J: That’s what I think, but I’ve heard people say the opposite. You can’t make everyone happy, I suppose. And those people are idiots. No accounting for taste! I wanted to create this extension of Jacob Goodnight’s world that made the audience actually feel something. I feel that’s the main difference between a horror film and, say, an action film. If you care when someone dies you’re probably watching a horror film and if you don’t care someone did something wrong. We wanted to redesign the Jacob Goodnight character. The fans wanted a mask and we were totally into delivering. What’s a horror icon without a cosplayable costume, right?

Are you pleased See No Evil 2 is getting its UK TV premiere on Horror Channel?

S: Nothing makes me happier! You guys were the first ones to put us on TV and now look what’s happened. Technically, this is all your fault.

J: I am deliriously excited. I LOVE the UK Horror Channel!! You guys have been so deliciously delightful to us. You cared about us before anyone got aboard the band wagon! We Soskas don’t forget stuff like that!

If See No Evil 3 ever came about would you be up for it?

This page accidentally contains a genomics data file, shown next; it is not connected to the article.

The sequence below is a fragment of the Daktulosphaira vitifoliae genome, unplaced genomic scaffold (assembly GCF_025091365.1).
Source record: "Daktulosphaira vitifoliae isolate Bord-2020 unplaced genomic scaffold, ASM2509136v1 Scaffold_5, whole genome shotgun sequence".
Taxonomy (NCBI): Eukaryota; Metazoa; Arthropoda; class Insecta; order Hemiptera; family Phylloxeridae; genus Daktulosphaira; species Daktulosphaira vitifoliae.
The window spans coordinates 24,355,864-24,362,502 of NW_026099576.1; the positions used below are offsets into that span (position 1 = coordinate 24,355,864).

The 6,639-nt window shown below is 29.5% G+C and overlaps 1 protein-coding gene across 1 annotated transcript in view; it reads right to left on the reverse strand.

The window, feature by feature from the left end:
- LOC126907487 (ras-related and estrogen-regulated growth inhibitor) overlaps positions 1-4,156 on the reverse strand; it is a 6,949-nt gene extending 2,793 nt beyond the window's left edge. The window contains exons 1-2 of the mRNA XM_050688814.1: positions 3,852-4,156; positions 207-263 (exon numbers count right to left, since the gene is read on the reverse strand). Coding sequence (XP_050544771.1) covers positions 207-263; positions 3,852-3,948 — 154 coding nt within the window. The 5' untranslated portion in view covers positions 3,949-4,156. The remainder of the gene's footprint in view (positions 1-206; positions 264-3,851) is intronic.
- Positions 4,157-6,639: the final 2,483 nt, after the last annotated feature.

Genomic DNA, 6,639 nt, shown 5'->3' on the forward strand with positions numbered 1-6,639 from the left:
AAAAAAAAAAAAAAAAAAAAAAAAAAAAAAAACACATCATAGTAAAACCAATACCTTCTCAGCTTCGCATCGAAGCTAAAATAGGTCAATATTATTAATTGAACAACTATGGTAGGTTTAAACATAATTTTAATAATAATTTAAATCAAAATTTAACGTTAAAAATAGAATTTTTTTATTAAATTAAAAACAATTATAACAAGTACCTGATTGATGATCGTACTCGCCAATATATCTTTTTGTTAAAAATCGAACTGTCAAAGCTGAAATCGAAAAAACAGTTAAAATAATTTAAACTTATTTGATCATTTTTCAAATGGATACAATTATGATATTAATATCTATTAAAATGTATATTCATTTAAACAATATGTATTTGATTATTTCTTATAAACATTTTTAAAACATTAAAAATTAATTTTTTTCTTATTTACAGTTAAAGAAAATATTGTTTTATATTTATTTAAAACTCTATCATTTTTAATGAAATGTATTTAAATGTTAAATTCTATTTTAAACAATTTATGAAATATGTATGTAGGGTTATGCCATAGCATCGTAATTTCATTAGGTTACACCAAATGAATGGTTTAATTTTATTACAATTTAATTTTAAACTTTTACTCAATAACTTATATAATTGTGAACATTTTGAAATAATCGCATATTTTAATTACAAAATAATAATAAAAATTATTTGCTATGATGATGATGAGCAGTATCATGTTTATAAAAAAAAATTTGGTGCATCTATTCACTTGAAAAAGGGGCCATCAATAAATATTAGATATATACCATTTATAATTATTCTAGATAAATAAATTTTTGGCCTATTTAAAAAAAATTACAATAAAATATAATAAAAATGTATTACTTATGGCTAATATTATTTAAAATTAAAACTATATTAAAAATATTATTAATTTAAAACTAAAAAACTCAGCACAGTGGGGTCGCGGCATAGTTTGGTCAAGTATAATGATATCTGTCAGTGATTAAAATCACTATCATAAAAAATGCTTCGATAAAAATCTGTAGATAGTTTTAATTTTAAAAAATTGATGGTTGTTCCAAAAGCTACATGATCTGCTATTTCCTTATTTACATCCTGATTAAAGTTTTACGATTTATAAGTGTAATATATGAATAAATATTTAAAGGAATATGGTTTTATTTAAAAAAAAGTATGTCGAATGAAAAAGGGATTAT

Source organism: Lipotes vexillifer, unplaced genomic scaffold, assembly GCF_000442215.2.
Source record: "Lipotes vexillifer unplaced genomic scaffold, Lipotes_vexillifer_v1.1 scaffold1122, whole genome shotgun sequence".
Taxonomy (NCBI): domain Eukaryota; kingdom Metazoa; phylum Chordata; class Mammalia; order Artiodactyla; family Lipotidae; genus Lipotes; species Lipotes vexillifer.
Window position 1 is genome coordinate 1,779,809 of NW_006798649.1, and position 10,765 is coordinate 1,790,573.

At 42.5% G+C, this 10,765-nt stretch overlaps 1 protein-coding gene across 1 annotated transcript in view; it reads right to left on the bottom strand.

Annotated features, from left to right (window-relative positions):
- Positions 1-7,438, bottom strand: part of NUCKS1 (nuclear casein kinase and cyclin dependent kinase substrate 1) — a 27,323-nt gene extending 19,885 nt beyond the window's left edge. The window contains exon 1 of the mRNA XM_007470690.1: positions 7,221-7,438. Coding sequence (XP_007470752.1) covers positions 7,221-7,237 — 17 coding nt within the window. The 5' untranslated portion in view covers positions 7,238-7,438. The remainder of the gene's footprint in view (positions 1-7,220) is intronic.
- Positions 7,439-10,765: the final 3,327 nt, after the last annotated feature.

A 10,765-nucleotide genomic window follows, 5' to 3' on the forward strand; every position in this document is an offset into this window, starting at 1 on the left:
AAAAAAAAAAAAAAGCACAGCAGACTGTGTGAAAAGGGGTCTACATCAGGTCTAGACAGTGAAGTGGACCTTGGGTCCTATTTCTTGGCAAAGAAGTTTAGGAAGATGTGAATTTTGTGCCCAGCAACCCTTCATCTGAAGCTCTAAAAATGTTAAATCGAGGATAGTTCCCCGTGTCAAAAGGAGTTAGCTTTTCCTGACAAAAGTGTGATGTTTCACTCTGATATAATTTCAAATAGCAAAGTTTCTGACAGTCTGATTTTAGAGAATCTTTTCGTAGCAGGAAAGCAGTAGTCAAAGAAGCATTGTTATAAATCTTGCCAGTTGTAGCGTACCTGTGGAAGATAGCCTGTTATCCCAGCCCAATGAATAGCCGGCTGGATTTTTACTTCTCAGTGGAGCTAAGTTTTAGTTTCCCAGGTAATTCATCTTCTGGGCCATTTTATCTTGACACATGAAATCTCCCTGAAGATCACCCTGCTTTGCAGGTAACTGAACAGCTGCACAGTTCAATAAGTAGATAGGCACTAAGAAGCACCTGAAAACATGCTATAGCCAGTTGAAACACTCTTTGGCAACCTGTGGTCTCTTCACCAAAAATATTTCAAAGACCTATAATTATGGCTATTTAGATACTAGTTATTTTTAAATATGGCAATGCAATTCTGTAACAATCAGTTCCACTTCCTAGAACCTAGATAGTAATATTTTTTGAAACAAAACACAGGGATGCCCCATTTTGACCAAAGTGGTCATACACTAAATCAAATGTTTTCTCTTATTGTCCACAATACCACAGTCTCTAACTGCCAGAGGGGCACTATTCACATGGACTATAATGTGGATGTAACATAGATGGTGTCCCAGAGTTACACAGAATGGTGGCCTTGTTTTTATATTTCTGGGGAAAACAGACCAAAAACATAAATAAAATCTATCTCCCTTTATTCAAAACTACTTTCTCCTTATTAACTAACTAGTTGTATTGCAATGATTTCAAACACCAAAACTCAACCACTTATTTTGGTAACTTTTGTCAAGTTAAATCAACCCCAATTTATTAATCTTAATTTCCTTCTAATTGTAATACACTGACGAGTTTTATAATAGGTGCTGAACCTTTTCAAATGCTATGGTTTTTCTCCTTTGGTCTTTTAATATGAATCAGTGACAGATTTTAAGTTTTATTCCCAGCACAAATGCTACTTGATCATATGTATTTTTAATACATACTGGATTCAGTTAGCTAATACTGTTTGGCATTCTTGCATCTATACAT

S: We have been talking to the team for years about making a third one. We nicknamed it 3 No Evil and we have a killer idea set up for it. The team is interested in coming back, maybe this UK TV premiere will be what gets them to say, why not, how bad could it be?

J: 3 No Evil? I’ve actually been dying to do a sequel to our sequel. It would be so fun to reunite with Glenn and company. We have some big plans for him in the future…

How much in the last 10 years has the movie industry changed for women? Are you now rightfully treated as equals?

S: There’s definitely more of a spotlight on the inequality in hiring female directors which has opened up this dialogue that has been going strong for years. You look at filmmakers like Ana Lily Amirpour with A Girl Walks Home Alone At Night, Julia Ducournau with Raw, Agnieszka Smoczyńska with The Lure, and so many others – and you see these unique perspective films and you see that audiences are hungry for that. There’s this misconception about who the film-going audiences are and what they will pay to see in the theatres, but then you see someone try something different like Jennifer Kent did with The Babadook and its insanely successful. Yet instead of looking for more new ideas to give audiences more of a variety, they try to recreate the last success and there’s no art in that. Creating true equality is an ongoing process, but I truly don’t mind. There are no other sister directing teams that we are following in the footsteps of, every step is new ground that hopefully makes the path less unruly for those who come next.